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Tort Reform and Accidental Deaths

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  • Paul H. Rubin
  • Joanna M. Shepherd

Abstract

Theory suggests that tort reform could have two possible impacts on accidents. Reforms could increase accidents as tortfeasors internalize less of the cost of externalities and have less incentive to reduce the risk of accidents. Alternatively, tort reforms could decrease accidents as lower expected liability costs result in lower prices, enabling consumers to buy more risk-reducing products such as medicines, safety equipment, and medical services, and could result in consumers increasing precautions to avoid accidents. We test these effects by examining the relationship between tort reform and non-motor-vehicle accidental death rates using panel data techniques. We find that noneconomic damage caps, a higher evidence standard for punitive damages, product liability reform, and prejudgment interest reform are associated with fewer accidental deaths, while reforms to the collateral source rule are associated with increased deaths. Overall, the tort reforms in the states between 1981 and 2000 are associated with an estimated 24,000 fewer accidental deaths.

Suggested Citation

  • Paul H. Rubin & Joanna M. Shepherd, 2007. "Tort Reform and Accidental Deaths," Journal of Law and Economics, University of Chicago Press, vol. 50, pages 221-238.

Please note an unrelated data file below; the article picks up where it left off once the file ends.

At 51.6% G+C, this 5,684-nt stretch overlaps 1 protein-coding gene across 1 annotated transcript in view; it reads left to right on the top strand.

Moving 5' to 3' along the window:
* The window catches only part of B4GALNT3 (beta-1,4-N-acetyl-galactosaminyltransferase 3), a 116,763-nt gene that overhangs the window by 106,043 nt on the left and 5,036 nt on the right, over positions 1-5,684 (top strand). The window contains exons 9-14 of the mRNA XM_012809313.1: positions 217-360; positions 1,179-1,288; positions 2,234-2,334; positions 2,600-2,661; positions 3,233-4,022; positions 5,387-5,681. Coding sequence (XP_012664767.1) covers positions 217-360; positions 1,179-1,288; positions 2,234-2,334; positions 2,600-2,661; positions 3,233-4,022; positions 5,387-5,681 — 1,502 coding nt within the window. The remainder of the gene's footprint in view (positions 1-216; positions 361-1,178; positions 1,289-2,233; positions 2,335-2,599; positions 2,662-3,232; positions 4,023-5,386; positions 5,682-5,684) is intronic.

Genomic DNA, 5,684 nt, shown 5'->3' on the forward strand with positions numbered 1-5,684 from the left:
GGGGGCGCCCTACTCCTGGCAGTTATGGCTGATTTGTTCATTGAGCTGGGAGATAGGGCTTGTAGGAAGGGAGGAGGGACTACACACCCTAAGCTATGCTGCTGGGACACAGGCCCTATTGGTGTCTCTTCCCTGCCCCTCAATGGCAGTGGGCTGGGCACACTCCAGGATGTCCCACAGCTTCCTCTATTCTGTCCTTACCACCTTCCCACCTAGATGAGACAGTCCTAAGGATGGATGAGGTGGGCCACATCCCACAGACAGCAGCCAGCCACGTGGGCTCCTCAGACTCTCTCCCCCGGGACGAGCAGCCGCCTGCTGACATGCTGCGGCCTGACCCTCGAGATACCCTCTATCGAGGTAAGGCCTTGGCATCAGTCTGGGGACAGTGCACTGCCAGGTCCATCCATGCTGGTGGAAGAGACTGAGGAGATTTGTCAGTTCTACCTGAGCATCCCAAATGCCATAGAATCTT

• Handle: RePEc:ucp:jlawec:v:50:y:2007:p:221-238 DOI: 10.1086/521738
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    References listed on IDEAS

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    1. George L. Priest, 1991. "The Modern Expansion of Tort Liability: Its Sources, Its Effects, and Its Reform," Journal of Economic Perspectives, American Economic Association, vol. 5(3), pages 31-50, Summer.
    2. Manning, Richard L, 1994. "Changing Rules in Tort Law and the Market for Childhood Vaccines," Journal of Law and Economics, University of Chicago Press, vol. 37(1), pages 247-275, April.
    3. Calfee, John E & Rubin, Paul H, 1992. "Some Implications of Damage Payments for Nonpecuniary Losses," The Journal of Legal Studies, University of Chicago Press, vol. 21(2), pages 371-411, June.
    4. W. Kip Viscusi & Patricia H. Born, 2005. "Damages Caps, Insurability, and the Performance of Medical Malpractice Insurance," Journal of Risk & Insurance, The American Risk and Insurance Association, vol. 72(1), pages 23-43.
    5. Cohen, Alma & Dehejia, Rajeev, 2004. "The Effect of Automobile Insurance and Accident Liability Laws on Traffic Fatalities," Journal of Law and Economics, University of Chicago Press, vol. 47(2), pages 357-393, October.
    6. Viscusi, W. Kip & Zeckhauser, Richard J. & Born, Patricia & Blackmon, Glenn, 1993. "The Effect of 1980s Tort Reform Legislation on General Liability and Medical Malpractice Insurance," Journal of Risk and Uncertainty, Springer, vol. 6(2), pages 165-186, April.
    7. Browne, Mark J & Puelz, Robert, 1999. "The Effect of Legal Rules on the Value of Economic and Non-economic Damages and the Decision to File," Journal of Risk and Uncertainty, Springer, vol. 18(2), pages 189-213, August.
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    Citations

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    Cited by:

    1. Mark A. Geistfeld, 2009. "Products Liability," Chapters,in: Tort Law and Economics, chapter 11 Edward Elgar Publishing.